Tom Horne, Arizona superintendent of education, was reportedly offended that Dolores Huerta allegedly told Tucson High students that Republicans hated Latinos. So he made it his mission to erase history.
Horne got his way two days ago when Governor Jan "George Wallace" Brewer signed HB 2281, a bill that intends to ban ethnic studies. Never mind that the bill is so stupidly written that it is legally suspect.
The bill will prohibit any course of instruction that will supposedly do the following:
1. PROMOTE THE OVERTHROW OF THE UNITED STATES GOVERNMENT.
2. PROMOTE RESENTMENT TOWARD A RACE OR CLASS OF PEOPLE.
3. ARE DESIGNED PRIMARILY FOR PUPILS OF A PARTICULAR ETHNIC GROUP.
4. ADVOCATE ETHNIC SOLIDARITY INSTEAD OF THE TREATMENT OF PUPILS AS INDIVIDUALS.
By these standards, most American History courses that Horne would prefer could be thrown out on the grounds they are designed for white conservatives, ignore the accomplishments of individual non-whites (like, say, Martin Luther King, Jr.?), advocate the solidarity of some whites, and make the rest of the kids -- whatever their color -- resentful of rich, racist whites.
Horne says he decided to pursue this ban because of Huerta's speech, which was supported by Tucson Unified's Raza Studies program. But even this story is to be doubted -- because he apparently doesn't take to facts to well. He once referred to Dolores Huerta as Cesar Chavez's ex-girlfriend. Good work on knowing anything about the history you'd like to ban.
In fact, a day after the bill was signed, he was set to meet with school officials in Tucson about the ethnic studies programs there that he has already demonized for three years. Great time to try to find out exactly what is being taught.
Instead, students walked out of school to protest the bill's passage.
All of this says a lot about Arizona Republicans these days, doesn't it? Never do the policy research when the poll research will do.
You see, Horne is running for the Republican nomination as attorney general. The ethnic studies ban is, in all likelihood, the last policy "work" he will have done. The other, of course, is his outright ban on English teachers who speak with "bad" accents; read: Latino and Asian, not Australian or Russian.
Horne is stepping down from his Superintendent post soon to run full-time. Brewer, too, is a short-timer. She was appointed to fill Janet Napolitano's seat and is up against a crowded primary election in August. Yup, elections have brought on fear and loathing season in Arizona.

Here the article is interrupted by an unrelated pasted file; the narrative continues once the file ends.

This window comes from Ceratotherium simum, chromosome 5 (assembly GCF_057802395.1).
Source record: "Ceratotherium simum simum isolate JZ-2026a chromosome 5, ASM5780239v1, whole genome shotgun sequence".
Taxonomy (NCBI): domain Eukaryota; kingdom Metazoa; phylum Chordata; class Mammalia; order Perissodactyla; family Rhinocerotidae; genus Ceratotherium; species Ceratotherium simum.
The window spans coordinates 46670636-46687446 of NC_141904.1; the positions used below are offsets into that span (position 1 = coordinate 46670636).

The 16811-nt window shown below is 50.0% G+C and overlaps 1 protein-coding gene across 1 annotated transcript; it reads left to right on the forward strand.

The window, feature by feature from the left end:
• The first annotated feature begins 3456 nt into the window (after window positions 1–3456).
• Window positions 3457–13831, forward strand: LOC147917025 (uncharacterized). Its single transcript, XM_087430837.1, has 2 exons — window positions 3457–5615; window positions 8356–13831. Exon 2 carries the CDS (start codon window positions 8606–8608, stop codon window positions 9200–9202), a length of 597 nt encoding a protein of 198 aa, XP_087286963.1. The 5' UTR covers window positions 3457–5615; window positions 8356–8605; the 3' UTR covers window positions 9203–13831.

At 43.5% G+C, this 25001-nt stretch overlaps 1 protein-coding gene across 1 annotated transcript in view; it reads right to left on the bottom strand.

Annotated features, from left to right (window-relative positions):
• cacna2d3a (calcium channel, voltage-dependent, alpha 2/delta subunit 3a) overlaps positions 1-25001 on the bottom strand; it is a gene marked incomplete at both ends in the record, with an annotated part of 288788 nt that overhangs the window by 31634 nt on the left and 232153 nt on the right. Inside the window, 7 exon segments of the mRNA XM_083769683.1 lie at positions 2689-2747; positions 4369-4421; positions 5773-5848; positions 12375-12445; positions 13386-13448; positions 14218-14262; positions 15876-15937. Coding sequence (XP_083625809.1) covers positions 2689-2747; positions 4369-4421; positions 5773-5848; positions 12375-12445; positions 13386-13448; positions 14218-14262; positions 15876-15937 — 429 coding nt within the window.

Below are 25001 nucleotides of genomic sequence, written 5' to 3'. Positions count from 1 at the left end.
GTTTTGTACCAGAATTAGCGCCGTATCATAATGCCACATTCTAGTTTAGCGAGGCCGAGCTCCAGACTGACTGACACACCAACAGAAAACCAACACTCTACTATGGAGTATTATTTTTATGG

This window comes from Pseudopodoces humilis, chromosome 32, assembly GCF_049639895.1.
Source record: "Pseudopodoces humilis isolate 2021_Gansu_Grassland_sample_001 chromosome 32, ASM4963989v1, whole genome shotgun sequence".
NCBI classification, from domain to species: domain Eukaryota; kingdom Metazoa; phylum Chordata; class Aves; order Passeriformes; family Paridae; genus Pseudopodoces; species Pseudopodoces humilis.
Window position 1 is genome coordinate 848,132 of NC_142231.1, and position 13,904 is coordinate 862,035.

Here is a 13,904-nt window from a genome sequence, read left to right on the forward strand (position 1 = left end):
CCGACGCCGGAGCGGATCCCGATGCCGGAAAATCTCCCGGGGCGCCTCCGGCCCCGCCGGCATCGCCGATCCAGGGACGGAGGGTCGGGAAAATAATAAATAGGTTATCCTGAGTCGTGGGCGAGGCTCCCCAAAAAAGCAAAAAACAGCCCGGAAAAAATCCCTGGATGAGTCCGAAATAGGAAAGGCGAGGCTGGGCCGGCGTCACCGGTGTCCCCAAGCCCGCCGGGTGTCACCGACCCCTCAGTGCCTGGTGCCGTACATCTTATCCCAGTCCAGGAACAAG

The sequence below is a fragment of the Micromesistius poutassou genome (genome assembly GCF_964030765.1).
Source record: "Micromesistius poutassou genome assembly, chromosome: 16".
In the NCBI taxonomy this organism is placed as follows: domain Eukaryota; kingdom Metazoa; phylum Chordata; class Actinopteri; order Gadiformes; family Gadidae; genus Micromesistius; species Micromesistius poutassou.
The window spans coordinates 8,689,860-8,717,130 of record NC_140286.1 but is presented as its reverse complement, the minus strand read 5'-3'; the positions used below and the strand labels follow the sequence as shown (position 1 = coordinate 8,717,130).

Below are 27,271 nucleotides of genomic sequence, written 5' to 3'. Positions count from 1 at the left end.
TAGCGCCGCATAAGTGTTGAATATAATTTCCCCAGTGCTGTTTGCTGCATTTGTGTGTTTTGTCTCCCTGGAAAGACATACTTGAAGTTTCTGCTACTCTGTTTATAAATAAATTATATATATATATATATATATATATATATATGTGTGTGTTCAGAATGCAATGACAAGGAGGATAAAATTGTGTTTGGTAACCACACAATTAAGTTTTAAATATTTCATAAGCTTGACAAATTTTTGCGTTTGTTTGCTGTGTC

So what do Arizonans get? Racial profiling and de facto apartheid. Education for the 19th Century. Official accent discrimination.
With HB 2281, Horne and Brewer have not even pretended to do anything that is pedagogically useful. In the name of fighting "chauvinism", they have not even pretended to welcome reasoned debate -- as the right does, say, on climate change or evolution. They instead have voted to suppress histories. That's not fighting chauvinism, that's promoting ignorance.
The parallel here is the American Indian experience in the 1800s. In addition to being forced from their native lands, Indians were pushed into "Americanization" programs. Mexican Americans in the Southwest -- not to mention and Asian Americans and Pacific Islanders in Hawai'i and the West -- have similar histories to tell.
Ethnic studies programs, at their best, have kept these stories alive, have serve as a wellspring for new narratives of America. They are the reason the history the U.S. tells about itself is much more plural than it was in decades past.
Cultural conflicts are about erasing bodies and memory. One side would like to pretend that change never happened. The other is the change struggling to be made.
Politics is where it all goes down.
If there is any kind of upside to this story, it is that progressives may be re-energized to react. After record voter turnouts for youth, communities of color and progressives in 2008, the last two years have mostly seen a reversion to the disenchantment that had characterized the previous 16 years. The results have been big electoral losses for progressives.
Of course, Arizona is still a predominantly white and Red state. Latinos are only about 12% of the electorate, although they make up 20% of potential voters. But they can become an important bloc in the elections this year. Add in pro-immigrant and pro-diversity voters and it's clear: time and demography are just not on Brewer and Horne's side.
In addition to honoring progressive boycotts of Arizona, supporters of immigrants and diversity should bring the kind of energy, resources, and capital to Arizona's statewide elections this summer and fall that they brought to the presidential election in 2008.